In an unexpected summer storm, I dash underneath an old valley oak and look up at its thick, furrowed trunk pushing upwards to the sky, the hail bouncing off its spatulate leaves. Trees are so familiar to us, but too often we view them as simply objects, background, or products, incapable of awareness, memory, feeling, perception, or intention. An inferior, uncomplicated life form, there for our use as paper, a Christmas symbol, weapon, charcoal, building material, medicine, furniture, to name just a few uses.
Old growth woodlands are far more complex and remarkable than we imagined, offering indispensable value to our climate and environment. Scientists are still catching up with their ways and capabilities. I’ll share some astonishing things I have learned, which unfortunately do not apply to farmed, corporate tree plantations or one-off street trees.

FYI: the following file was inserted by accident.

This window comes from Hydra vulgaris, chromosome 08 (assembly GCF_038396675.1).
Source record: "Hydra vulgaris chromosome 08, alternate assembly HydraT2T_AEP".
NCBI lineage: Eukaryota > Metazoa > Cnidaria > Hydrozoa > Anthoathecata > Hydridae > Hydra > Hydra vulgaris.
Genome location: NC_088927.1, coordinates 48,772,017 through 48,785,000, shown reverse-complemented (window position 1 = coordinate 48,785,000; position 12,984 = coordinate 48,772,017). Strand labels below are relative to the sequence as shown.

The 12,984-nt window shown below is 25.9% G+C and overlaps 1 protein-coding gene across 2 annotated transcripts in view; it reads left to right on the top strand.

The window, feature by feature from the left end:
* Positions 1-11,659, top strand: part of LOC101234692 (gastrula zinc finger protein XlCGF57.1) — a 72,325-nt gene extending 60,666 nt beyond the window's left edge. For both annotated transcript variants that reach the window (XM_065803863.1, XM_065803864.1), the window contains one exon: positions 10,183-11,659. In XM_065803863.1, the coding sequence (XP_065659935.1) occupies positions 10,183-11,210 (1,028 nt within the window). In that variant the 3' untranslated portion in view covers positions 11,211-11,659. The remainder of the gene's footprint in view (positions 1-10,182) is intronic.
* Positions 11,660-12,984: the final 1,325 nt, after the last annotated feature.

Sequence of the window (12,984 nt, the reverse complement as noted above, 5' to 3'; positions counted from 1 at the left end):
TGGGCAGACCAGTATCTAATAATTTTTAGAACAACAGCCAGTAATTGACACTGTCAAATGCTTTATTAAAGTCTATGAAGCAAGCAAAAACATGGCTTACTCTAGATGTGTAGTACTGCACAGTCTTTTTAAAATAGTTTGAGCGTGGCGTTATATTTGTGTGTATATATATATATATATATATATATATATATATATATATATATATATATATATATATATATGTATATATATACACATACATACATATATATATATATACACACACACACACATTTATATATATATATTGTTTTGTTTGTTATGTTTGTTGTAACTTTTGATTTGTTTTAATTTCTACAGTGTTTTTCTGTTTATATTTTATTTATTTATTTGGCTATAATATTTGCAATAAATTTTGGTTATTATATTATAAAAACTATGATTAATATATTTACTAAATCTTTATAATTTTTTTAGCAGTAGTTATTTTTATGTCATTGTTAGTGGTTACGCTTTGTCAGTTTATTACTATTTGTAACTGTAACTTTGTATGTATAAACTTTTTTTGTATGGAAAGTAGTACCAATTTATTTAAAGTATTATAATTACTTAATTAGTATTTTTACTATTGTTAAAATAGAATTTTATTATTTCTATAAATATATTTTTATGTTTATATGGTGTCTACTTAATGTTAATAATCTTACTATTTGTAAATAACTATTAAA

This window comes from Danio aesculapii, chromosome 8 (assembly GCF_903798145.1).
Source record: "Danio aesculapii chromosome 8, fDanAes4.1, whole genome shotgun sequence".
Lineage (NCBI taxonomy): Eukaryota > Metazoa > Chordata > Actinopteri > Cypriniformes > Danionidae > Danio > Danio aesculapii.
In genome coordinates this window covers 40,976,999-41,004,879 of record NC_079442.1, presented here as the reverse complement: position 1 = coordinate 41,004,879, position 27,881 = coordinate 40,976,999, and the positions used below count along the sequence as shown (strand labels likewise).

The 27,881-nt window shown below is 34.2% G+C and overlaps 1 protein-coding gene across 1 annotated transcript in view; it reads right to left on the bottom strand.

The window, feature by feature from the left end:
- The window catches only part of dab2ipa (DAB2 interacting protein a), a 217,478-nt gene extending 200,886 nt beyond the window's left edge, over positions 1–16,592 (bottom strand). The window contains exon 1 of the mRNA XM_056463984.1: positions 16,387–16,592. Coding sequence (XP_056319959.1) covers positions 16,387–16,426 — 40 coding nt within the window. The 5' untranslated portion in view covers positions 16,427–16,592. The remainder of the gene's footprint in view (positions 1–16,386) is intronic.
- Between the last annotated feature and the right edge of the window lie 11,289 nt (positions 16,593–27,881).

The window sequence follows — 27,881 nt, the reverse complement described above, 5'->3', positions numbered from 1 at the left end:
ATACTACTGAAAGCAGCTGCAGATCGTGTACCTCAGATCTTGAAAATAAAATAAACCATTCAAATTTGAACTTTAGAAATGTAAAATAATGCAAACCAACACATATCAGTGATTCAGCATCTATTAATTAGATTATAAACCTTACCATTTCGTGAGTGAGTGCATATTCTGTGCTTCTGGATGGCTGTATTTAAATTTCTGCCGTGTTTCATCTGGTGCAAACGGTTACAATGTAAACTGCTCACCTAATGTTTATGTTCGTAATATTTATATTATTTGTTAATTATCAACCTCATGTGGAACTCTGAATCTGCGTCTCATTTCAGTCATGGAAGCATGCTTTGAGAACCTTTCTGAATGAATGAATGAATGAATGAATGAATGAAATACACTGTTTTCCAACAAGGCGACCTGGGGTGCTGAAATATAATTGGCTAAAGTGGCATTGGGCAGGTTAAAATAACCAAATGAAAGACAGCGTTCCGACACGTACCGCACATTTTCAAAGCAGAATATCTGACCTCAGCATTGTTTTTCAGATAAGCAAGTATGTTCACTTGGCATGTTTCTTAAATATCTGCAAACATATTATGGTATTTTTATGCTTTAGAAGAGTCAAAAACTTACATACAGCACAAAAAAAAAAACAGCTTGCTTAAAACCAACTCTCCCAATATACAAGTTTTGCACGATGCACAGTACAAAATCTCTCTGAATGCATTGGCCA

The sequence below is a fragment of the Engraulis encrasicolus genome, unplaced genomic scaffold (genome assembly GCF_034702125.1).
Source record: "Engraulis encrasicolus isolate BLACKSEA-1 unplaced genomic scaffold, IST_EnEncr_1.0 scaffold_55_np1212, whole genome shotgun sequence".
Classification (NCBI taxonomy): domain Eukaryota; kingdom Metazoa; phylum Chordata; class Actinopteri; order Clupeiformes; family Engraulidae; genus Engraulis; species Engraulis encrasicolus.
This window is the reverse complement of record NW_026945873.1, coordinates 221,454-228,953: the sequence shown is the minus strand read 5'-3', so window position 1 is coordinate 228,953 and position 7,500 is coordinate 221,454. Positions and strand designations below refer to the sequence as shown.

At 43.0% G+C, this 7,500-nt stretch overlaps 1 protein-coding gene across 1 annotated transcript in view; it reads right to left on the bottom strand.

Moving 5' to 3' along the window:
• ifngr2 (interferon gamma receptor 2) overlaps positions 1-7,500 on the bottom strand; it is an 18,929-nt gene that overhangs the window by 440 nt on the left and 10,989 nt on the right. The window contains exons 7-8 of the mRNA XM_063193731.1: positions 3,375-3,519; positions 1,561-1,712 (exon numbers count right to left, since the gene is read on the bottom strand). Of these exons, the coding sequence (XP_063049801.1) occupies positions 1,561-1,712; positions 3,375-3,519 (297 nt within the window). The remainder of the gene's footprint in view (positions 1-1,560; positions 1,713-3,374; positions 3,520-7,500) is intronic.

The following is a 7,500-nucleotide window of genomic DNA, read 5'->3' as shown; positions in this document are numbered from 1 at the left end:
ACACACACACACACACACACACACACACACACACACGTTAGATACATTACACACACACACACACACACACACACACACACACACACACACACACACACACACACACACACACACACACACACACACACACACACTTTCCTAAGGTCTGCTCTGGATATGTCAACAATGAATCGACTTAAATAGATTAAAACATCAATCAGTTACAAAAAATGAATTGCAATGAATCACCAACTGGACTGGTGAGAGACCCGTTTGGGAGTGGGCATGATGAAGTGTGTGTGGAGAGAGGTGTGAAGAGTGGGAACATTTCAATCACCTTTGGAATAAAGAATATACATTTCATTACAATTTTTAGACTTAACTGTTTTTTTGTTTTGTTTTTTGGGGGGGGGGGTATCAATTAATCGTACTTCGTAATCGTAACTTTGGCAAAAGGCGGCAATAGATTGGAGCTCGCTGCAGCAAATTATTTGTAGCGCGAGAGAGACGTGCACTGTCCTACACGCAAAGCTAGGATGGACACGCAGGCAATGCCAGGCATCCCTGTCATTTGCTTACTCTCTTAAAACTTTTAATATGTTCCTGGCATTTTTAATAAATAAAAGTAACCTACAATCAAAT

A tree would laugh at our perception of time, based upon the tiny window of human existence. My sheltering tree could live 600 years; others many thousands (such as the bristlecone pine). The first real tree evolved around 370 ml years ago (us homo sapiens, around 300,000+).
Beach, spruce, and oak trees all register pain as soon as some insect creature starts nibbling on their leaves. This triggers the tree into releasing a defensive chemical that makes their bark or leaves toxic or unpalatable; or like elms, even attract parasitic wasps to destroy the pest. Through the vast network of tree roots and fungi in a forest, trees communicate the danger to sister trees who respond with similar defenses.
Trees are social beings, and some species can even share nutrients with an ailing sister tree. They lean on each other for stability and protection against wind and snow. They seem to have an awareness of water scarcity and adapt to survive.
Forests act like giant air filters, cleaning out pollution, releasing tons of oxygen into the air. No wonder walking in one feels so fresh! Our battle against climate change centers around carbon dioxide release and fossil fuels. Trees and forests are without a doubt the best carbon capture technology in the world.
Well, a walk in the woods will never be the same again.